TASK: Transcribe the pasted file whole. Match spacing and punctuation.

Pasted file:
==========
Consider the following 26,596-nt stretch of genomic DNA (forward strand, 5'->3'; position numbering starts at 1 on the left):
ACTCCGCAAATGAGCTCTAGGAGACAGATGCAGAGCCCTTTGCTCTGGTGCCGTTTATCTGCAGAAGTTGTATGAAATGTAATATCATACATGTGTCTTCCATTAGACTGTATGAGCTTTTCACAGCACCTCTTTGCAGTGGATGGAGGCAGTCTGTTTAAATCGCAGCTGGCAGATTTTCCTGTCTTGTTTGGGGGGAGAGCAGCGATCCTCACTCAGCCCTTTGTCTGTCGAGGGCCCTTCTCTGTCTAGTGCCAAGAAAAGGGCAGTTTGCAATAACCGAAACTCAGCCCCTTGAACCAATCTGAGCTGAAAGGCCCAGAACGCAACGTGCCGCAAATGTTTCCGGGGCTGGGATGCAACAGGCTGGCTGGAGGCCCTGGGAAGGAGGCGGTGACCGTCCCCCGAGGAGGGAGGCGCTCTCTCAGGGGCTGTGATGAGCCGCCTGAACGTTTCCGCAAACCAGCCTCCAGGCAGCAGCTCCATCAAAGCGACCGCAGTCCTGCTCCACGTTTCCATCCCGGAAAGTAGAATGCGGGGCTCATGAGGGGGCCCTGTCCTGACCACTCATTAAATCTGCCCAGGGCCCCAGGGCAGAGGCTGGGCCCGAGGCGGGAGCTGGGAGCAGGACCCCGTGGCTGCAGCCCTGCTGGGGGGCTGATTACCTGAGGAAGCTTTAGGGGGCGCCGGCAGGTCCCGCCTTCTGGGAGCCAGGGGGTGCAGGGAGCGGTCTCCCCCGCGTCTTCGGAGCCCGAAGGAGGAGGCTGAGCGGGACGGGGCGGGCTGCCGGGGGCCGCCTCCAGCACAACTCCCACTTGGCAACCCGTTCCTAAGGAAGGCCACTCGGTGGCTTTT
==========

Consider the following 26,596-nt stretch of genomic DNA (forward strand, 5'->3'; position numbering starts at 1 on the left):
ACTCCGCAAATGAGCTCTAGGAGACAGATGCAGAGCCCTTTGCTCTGGTGCCGTTTATCTGCAGAAGTTGTATGAAATGTAATATCATACATGTGTCTTCCATTAGACTGTATGAGCTTTTCACAGCACCTCTTTGCAGTGGATGGAGGCAGTCTGTTTAAATCGCAGCTGGCAGATTTTCCTGTCTTGTTTGGGGGGAGAGCAGCGATCCTCACTCAGCCCTTTGTCTGTCGAGGGCCCTTCTCTGTCTAGTGCCAAGAAAAGGGCAGTTTGCAATAACCGAAACTCAGCCCCTTGAACCAATCTGAGCTGAAAGGCCCAGAACGCAACGTGCCGCAAATGTTTCCGGGGCTGGGATGCAACAGGCTGGCTGGAGGCCCTGGGAAGGAGGCGGTGACCGTCCCCCGAGGAGGGAGGCGCTCTCTCAGGGGCTGTGATGAGCCGCCTGAACGTTTCCGCAAACCAGCCTCCAGGCAGCAGCTCCATCAAAGCGACCGCAGTCCTGCTCCACGTTTCCATCCCGGAAAGTAGAATGCGGGGCTCATGAGGGGGCCCTGTCCTGACCACTCATTAAATCTGCCCAGGGCCCCAGGGCAGAGGCTGGGCCCGAGGCGGGAGCTGGGAGCAGGACCCCGTGGCTGCAGCCCTGCTGGGGGGCTGATTACCTGAGGAAGCTTTAGGGGGCGCCGGCAGGTCCCGCCTTCTGGGAGCCAGGGGGTGCAGGGAGCGGTCTCCCCCGCGTCTTCGGAGCCCGAAGGAGGAGGCTGAGCGGGACGGGGCGGGCTGCCGGGGGCCGCCTCCAGCACAACTCCCACTTGGCAACCCGTTCCTAAGGAAGGCCACTCGGTGGCTTTT